How to reduce your websites bounce rate in 5 minutes or less

Bounce RateFirstly, let me explain what a “bounce” is in terms of a website. Many people think it’s when somebody lands on your website but then leaves without visiting any other pages, but this isn’t true. A bounce is when person visits your website but leaves before a specific time frame deemed relevant by the search engine. This means that even if they visit your homepage, and only your homepage, providing they spent enough time on it then they will be classed as a non-bounce.

Many people also claim that the bounce rate of your website has nothing to do with your search engine rankings, but of course it does, both directly and indirectly.

The Direct Impact of Bounce Rate & SEO.
Google strives itself in delivering the best & most appropriate results for given search terms. The bounce rate of a website is an indication as to how engaged the visitors are in the content, and generally the better the content the more they are going to engage. Do you really think Google is going to ignore such an important factor when delivering search results? I don’t think so.

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The Indirect Impact of Bounce Rate & SEO.
If the bounce rate of your website is low then it generally suggests you host quality & in-depth content on your website. A website with higher quality content is of course going to perform better in search engines than a website with not so good content. Therefore the bounce rate can be used as an indication as to how good the content is that you’re writing, and if it’s high then it can be a taken as a kick up the a**e to put more effort in!

Improving your bounce rate with one quick change.

So now that you’ve got a better understanding of what a bounce is and why it’s so important to keep your bounce rate down we’ll look at how we can improve it.

The trouble with the way Google works is that it determines the Time On Site based on the time the user entered the page and the time of their last page view. This is all fan-dabby-dozy providing the user moves to a new page before the allotted time allocated by the search engine that we mentioned earlier, but if they don’t then unfortunately they’ll be recorded as a bounce. Even though they’ve been recorded as a bounce, the user may actually still be reading through the content on your website but all because they left without clicking a link Analytics will never know the amount of time they spent on the site.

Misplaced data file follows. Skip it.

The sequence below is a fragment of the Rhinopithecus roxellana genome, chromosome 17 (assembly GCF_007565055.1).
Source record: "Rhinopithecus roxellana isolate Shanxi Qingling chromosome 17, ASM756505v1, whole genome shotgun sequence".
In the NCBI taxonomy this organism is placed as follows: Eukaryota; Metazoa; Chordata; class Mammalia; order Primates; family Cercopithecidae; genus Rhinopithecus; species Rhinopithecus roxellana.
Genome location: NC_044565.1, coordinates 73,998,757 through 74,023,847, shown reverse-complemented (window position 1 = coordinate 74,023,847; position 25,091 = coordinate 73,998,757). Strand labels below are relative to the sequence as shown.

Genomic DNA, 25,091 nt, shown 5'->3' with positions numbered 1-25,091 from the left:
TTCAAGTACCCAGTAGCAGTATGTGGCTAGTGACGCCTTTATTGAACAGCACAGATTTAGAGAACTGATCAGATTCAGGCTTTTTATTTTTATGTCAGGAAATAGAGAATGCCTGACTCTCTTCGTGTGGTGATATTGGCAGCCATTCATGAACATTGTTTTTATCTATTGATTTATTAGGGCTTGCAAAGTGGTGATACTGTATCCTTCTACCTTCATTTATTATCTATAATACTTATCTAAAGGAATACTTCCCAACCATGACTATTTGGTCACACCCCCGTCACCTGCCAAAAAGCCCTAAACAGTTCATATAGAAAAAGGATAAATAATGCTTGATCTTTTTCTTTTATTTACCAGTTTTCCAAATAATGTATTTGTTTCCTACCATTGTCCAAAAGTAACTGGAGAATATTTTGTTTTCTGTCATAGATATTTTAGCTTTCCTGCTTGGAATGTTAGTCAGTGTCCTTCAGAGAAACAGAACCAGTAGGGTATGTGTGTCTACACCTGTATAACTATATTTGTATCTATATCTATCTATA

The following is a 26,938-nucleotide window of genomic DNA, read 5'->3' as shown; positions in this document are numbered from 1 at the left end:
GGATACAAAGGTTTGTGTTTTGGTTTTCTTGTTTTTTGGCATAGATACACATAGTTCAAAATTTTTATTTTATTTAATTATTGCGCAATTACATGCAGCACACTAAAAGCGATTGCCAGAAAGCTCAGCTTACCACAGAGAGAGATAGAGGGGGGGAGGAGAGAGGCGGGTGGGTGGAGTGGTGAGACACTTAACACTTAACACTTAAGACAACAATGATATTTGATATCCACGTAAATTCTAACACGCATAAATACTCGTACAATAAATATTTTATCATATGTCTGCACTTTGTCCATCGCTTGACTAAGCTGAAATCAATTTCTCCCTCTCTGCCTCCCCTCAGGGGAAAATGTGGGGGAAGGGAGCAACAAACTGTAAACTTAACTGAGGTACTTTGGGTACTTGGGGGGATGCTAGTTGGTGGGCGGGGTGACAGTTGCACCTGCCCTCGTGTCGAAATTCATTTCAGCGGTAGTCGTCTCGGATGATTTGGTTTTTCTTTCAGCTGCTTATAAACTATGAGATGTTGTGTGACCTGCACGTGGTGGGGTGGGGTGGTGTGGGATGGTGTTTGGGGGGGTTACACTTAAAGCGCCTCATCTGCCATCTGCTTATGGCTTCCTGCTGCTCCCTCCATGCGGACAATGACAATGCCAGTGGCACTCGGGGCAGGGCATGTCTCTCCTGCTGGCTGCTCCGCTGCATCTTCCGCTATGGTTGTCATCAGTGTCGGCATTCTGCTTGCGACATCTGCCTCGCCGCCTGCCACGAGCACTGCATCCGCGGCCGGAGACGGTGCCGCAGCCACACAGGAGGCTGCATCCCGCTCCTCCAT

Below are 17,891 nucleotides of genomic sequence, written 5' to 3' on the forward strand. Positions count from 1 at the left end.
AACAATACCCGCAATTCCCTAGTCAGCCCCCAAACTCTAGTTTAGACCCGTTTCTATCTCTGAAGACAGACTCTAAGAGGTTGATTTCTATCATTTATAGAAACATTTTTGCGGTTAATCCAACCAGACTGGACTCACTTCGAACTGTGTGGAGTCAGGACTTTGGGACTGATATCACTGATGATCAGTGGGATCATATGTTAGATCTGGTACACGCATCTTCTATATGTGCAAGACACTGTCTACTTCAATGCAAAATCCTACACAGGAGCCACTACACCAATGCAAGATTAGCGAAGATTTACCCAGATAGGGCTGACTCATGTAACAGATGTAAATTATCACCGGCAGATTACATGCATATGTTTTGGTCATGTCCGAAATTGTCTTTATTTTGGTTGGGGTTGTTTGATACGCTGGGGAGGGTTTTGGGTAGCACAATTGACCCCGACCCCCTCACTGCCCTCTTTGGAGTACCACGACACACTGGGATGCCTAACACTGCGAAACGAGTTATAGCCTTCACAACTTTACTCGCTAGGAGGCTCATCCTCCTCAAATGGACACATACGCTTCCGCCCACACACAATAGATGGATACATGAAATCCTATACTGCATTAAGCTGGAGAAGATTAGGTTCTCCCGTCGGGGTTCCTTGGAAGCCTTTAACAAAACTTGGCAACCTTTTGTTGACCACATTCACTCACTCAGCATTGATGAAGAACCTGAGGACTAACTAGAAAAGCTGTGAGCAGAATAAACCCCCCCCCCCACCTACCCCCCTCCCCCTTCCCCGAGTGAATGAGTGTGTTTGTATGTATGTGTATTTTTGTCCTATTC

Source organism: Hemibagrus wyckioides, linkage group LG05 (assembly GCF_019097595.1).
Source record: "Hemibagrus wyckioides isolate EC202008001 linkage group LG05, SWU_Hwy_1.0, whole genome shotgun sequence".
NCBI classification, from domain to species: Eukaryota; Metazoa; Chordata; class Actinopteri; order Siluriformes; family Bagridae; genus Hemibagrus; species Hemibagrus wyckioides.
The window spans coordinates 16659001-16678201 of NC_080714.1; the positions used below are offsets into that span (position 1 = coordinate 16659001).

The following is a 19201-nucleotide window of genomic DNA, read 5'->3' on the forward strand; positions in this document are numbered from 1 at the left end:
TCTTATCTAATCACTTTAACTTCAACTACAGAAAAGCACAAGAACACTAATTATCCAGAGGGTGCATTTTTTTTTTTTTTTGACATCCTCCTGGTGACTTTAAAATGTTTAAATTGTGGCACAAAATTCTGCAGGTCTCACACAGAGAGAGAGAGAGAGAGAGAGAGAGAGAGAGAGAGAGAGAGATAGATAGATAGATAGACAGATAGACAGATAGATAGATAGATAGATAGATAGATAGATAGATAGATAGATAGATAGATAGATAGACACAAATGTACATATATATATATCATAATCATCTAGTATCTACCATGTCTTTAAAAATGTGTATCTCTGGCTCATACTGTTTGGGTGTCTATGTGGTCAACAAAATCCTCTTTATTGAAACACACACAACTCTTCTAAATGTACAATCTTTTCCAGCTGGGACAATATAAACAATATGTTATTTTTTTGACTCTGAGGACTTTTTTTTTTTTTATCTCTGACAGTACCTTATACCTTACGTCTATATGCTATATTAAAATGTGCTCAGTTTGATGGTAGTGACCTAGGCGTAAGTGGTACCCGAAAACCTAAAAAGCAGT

What we can do though with some clever use of Google’s Event Tracking API is remind Google that the user is actually still there on the page, even if they haven’t yet browsed to another page.

By adding the bit of code below to your website you’ll let update Google every 10 seconds and let them know that the user is still there, this will give you a better picture of visitor engagement and a more accurate recording of Time On Site. After adding this code to your website you’ll be able to see the changes immediately in your Analytics control panel and after 24 hours you should have noticed your bounce rate has been dramatically reduced. This is because Google can now clearly see that these users have actually spent enough time on the site for them to deem relevant.

Simply add the code below to your pages right before your closing </body> tag:

&lt;script&gt;// &lt;![CDATA[
(function (tos) {
window.setInterval(function () {
tos = (function (t) {
return t[0] == 50 ? (parseInt(t[1]) + 1) + ':00' : (t[1] || '0') + ':' + (parseInt(t[0]) + 10);
window.pageTracker ? pageTracker._trackEvent('Time', 'Log', tos) : _gaq.push(['_trackEvent', 'Time', 'Log', tos]);
}, 10000);
// ]]&gt;&lt;/script&gt;

& if you’re worried that this code may not be “White Hat” then you’ll be glad to hear it was taken directly from Google’s own Event Tracking API.

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About the Author:
I'm Dale Rodgers, a former electrician that discovered how to make a full time income online. I've put this blog together to share what I've learned so that I can help others do the same. Read more about me here.

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